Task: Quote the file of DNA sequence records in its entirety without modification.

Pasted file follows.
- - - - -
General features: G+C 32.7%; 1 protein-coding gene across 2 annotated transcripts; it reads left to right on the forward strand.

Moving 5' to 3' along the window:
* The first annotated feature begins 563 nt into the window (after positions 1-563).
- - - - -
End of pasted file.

General features: G+C 32.7%; 1 protein-coding gene across 2 annotated transcripts; it reads left to right on the forward strand.

Moving 5' to 3' along the window:
* The first annotated feature begins 563 nt into the window (after positions 1-563).